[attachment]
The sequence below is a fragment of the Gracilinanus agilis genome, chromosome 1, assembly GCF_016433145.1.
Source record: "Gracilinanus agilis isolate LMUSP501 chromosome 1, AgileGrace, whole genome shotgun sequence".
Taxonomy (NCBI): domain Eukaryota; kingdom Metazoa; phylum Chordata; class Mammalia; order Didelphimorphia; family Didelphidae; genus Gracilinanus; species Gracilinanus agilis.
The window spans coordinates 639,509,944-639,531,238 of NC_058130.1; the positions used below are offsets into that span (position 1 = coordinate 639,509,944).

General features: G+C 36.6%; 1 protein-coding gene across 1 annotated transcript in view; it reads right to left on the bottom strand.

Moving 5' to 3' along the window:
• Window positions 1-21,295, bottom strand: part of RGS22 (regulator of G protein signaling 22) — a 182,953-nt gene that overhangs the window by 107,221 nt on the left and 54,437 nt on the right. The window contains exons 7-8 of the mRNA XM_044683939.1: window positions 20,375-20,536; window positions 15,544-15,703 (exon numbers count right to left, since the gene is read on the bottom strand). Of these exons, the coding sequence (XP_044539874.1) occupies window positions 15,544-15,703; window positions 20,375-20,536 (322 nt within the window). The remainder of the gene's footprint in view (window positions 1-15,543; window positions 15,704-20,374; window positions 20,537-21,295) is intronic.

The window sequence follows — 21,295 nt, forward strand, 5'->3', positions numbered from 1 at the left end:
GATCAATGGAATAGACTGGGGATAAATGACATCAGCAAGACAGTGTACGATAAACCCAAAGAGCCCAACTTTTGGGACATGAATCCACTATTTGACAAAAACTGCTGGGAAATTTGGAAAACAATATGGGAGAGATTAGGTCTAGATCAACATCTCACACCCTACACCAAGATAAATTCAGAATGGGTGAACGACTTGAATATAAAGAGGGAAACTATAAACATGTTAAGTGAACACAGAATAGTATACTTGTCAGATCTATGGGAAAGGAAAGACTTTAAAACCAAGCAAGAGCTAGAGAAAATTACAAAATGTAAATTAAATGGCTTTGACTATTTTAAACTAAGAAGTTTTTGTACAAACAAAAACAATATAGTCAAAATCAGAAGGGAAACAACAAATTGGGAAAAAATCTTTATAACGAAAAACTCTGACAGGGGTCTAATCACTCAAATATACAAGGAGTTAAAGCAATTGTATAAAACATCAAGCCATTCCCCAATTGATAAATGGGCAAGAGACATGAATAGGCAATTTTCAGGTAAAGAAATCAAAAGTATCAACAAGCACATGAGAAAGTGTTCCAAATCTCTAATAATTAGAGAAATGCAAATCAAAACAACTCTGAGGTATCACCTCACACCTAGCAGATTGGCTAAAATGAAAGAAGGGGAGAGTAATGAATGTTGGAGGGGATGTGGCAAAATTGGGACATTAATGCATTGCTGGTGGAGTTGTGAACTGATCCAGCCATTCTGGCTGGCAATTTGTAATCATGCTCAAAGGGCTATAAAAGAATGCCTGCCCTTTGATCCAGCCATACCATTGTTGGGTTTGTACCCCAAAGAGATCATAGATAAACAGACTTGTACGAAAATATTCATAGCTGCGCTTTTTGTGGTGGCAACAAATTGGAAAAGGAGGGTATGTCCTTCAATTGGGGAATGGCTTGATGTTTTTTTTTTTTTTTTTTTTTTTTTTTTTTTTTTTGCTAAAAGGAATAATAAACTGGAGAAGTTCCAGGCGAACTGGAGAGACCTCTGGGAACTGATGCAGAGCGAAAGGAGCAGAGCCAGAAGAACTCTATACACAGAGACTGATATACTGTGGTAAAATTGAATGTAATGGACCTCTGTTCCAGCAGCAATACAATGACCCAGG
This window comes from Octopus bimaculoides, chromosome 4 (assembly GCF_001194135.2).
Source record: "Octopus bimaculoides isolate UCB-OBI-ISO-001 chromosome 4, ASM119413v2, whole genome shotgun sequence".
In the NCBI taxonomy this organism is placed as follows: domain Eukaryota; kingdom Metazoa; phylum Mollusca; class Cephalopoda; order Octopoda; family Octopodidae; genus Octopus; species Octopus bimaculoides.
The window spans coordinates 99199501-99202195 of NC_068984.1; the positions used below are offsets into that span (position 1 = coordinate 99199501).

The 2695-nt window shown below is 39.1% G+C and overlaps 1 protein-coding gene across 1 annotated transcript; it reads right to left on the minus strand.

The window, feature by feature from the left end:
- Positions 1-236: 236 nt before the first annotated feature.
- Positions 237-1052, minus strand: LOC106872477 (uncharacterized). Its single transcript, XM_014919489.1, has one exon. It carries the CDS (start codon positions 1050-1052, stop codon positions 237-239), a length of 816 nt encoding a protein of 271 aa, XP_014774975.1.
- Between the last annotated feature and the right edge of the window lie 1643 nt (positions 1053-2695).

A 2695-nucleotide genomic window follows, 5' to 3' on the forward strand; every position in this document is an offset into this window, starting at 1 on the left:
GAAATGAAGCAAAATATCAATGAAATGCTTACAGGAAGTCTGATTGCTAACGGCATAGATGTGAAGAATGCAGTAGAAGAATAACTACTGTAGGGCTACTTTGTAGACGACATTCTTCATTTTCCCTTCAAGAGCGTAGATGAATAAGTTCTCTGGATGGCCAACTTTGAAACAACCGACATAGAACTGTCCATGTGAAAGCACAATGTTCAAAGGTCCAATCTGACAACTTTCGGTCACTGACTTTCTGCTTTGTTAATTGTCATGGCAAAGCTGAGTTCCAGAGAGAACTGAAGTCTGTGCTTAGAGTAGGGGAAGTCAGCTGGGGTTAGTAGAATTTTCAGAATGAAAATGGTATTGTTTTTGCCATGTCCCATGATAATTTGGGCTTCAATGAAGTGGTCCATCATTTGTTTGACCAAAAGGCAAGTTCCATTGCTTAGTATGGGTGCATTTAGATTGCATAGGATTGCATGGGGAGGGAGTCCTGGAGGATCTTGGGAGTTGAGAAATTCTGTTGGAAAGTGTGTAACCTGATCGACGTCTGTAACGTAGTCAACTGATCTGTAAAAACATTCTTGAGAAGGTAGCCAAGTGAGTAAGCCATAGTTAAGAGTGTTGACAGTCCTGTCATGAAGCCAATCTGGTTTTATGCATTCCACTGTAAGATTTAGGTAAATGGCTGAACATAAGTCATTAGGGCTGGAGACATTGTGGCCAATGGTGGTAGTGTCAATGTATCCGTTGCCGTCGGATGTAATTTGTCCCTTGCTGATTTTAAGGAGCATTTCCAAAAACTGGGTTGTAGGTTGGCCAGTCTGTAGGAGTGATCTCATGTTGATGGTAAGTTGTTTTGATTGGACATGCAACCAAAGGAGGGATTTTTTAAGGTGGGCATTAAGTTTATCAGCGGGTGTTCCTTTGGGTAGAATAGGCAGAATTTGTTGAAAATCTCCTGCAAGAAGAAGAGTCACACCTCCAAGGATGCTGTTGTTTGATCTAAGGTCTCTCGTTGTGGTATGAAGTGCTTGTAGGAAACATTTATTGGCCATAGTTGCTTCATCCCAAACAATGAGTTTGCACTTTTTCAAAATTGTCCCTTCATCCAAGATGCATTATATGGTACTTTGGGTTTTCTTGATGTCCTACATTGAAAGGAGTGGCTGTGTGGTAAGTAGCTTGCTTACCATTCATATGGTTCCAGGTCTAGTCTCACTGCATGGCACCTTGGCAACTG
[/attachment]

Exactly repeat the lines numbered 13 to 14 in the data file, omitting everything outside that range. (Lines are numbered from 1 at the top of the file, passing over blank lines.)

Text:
The window spans coordinates 99199501-99202195 of NC_068984.1; the positions used below are offsets into that span (position 1 = coordinate 99199501).

The 2695-nt window shown below is 39.1% G+C and overlaps 1 protein-coding gene across 1 annotated transcript; it reads right to left on the minus strand.